doi:10.1371/journal.pone.0084627.g002

Alteration in the expression of PTEN on treatment with different ratios of fish oil

After evaluating alterations in % of apoptotic cells on receiving these PUFAs, we then thought to examine the expression of regulator of apoptosis. The tumour suppressor PTEN (phosphatase and tensin homolog) is the most important regulator apoptotic signalling pathway. Therefore, in current study, the expression of PTEN was estimated and the results of PTEN are given in Table 1. In initiation phase, the flowcytometric data has depicted that expression of PTEN was elevated significantly in DMH treated animals as compared to control animals whereas on treating the animals with different ratios of FO+CO, PTEN was increased considerably with respect to control animals but the increase was less as compared to DMH treated animals. The post-initiation phase data has demonstrated that PTEN expression was decreased significantly on treatment with DMH with respect to control animals. However, on treatment with both the ratios of fish oil and corn oil, the PTEN expression was increased considerably. The increase was more significant with FO+CO(2.5:1)+DMH in the post-initiation phase.

Effect of supplementation of fish oil and corn oil on PARP activity

PARP is an abundant DNA-binding enzyme that detects the DNA strand breaks. PARP enzyme plays an important role in different cellular functions, thereby rendering PARP as a promising target in cancer therapy [10]. Therefore, in the current study, activity of PARP was analyzed to examine the effect of different ratios of fish oil and corn oil on DNA repair enzyme. The results of immunohistochemical staining of PARP are shown in fig. 3. The colonic mucosa of control animals has depicted very moderate or weak expression of PARP. On treatment with DMH, PARP expression was augmented in both the phases as compared to control animals. The cells were strongly positive for the PARP in the post-initiation phase as compared to the initiation phase. However, on receiving the different ratios of fish oil and corn oil, the expression of PARP was declined as compared to DMH treated animals with the effect being pronounced with FO+CO(2.5:1)+DMH in the post-initiation phase.

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Figure 3. Inhibition of PARP activity on receiving different ratios of fish oil and corn oil in experimentally induced colon cancer.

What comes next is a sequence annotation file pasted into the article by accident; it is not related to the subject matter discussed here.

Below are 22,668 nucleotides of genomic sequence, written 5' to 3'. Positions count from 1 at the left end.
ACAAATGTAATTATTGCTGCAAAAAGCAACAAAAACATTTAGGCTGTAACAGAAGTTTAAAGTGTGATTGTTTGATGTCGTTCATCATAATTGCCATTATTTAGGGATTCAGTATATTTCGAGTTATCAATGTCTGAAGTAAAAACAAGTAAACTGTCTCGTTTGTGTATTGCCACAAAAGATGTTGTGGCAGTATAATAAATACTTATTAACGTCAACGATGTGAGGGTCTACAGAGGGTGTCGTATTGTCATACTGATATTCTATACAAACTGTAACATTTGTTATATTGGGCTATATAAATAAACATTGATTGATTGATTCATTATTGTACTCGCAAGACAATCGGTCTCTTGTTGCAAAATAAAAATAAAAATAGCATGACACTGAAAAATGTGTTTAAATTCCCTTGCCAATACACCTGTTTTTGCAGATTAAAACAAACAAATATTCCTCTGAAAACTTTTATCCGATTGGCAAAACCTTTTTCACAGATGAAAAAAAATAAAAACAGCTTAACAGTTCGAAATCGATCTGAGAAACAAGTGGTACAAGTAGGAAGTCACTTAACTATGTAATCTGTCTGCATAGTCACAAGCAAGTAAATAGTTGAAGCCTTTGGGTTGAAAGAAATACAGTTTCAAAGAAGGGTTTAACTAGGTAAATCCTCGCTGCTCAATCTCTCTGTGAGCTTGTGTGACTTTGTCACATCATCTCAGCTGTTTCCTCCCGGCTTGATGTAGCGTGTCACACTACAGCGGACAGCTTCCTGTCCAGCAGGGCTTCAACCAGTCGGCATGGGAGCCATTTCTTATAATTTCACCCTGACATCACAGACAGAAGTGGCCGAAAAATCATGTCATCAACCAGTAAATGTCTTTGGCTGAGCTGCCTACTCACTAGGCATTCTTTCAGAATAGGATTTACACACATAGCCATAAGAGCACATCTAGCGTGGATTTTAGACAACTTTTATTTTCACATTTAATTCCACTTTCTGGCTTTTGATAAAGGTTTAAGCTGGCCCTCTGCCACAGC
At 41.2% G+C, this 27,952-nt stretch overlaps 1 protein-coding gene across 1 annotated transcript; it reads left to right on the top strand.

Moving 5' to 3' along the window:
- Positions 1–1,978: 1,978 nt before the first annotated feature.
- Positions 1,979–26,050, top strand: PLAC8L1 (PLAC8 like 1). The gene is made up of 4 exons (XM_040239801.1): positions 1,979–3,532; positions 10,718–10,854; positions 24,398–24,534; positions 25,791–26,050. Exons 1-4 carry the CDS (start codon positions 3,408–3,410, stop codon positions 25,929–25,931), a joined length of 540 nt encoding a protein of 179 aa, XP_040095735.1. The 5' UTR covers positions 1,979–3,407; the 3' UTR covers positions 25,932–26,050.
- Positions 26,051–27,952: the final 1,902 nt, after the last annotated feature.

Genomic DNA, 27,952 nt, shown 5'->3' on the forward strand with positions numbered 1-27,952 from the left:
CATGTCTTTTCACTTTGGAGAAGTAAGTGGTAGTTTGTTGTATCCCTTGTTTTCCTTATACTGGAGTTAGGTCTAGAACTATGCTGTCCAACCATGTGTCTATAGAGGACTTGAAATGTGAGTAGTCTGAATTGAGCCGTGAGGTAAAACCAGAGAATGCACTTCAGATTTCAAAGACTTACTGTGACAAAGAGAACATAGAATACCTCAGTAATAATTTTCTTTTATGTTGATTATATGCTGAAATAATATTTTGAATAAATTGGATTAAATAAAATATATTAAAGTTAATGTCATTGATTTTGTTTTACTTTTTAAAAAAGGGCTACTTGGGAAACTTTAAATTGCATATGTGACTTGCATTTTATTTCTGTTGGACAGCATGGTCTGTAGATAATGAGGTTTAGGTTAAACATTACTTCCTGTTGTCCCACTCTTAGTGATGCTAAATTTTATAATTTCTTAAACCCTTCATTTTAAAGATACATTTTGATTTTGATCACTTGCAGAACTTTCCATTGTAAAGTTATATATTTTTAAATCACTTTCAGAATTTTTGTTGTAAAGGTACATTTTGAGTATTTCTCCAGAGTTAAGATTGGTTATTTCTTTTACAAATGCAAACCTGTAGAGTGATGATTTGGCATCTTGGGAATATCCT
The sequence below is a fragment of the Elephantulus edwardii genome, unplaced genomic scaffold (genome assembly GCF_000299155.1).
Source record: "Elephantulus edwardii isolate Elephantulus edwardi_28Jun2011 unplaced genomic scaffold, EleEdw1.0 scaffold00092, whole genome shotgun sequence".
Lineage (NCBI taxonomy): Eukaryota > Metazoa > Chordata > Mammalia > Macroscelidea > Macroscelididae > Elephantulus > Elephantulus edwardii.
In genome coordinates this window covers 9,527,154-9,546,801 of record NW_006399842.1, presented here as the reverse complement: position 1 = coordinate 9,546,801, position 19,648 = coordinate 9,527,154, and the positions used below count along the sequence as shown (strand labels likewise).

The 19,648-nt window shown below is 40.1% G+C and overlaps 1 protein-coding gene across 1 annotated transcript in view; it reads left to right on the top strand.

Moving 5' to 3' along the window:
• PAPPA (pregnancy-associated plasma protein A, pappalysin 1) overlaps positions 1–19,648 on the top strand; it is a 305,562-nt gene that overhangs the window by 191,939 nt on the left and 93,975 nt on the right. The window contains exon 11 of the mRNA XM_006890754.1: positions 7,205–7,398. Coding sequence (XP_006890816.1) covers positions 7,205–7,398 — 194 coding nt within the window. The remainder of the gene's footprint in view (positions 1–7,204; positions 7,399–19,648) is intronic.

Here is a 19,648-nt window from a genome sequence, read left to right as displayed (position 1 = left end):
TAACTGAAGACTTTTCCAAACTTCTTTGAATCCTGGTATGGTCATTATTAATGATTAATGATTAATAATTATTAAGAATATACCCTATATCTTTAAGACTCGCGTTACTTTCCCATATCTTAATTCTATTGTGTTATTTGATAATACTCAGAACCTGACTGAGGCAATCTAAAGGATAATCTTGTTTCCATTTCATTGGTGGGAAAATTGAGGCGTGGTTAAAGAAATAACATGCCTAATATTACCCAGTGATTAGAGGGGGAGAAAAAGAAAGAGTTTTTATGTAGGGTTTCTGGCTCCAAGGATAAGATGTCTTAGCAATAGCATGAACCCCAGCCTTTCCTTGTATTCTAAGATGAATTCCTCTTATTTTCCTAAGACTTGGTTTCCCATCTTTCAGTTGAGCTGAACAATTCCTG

Immunohistochemical staining of PARP in formalin fixed paraffin embedded sections of colon tissue. A–D depicts the representative photomicrographs of initiation phase and E–H represents the post-initiation phase (“arrow” depicts the expression of PARP). (A and E) Control, (B and F) DMH treated, (C and G) FO+CO(1:1)+DMH, (D and H) FO+CO(2.5:1)+DMH (Magnification 400X).

doi:10.1371/journal.pone.0084627.g003

Downregulation of NF-κB subunits on supplementation of fish oil

The activation of NF-κB pathway is a crucial event in inflammation-induced tumour growth and progression [20]. NF-κB is a ubiquitous transcriptional factor that plays a pivotal role in cell survival and cell death [21]. NF-κB is present in the cytosol in a bound form with IκB. Phosphorylation of serine residues of IκB proteins by IκB kinases (IKKs), targets the IκB for proteasomal degradation. The free NF-κB subunits (p50 and p65) are transported to the nucleus as a dimer and target the promoters which lead to the activation of genes that are involved in cell proliferation, invasion and cell death. NF-κB is negatively regulated by PTEN and further targets many anti-apoptotic genes such as Bcl-2 and Bcl-XL [15]. Therefore, after evaluating the expression of PTEN, we then thought to analyze the expression as well as localization of both subunits of NF-κB in experimentally induced colon cancer.

Expression and Localization of NF-κB p65

The expression of NF-κB p65 has been measured by flowcytometer and the localization was examined using fluorescence microscope. The flow-cytometric results of initiation phase depicted that expression of NF-κB p65 has been significantly increased on treatment with DMH as compared to the control animals. On treatment with FO+CO(1:1)+DMH, NF-κB p65 was further augmented significantly however, on receiving FO+CO(2.5:1)+DMH, expression of NF-κB p65 was declined significantly in comparison to DMH treated animals (Table 2). The post-initiation phase data has revealed that on giving DMH, NF-κB p65 expression was increased significantly as compared to control animals. On treatment with both the ratios of FO+CO+DMH, the expression was decreased significantly with respect to DMH treated group. The decrease was more significant with FO+CO(2.5:1)+DMH as compared to FO+CO(1:1)+DMH.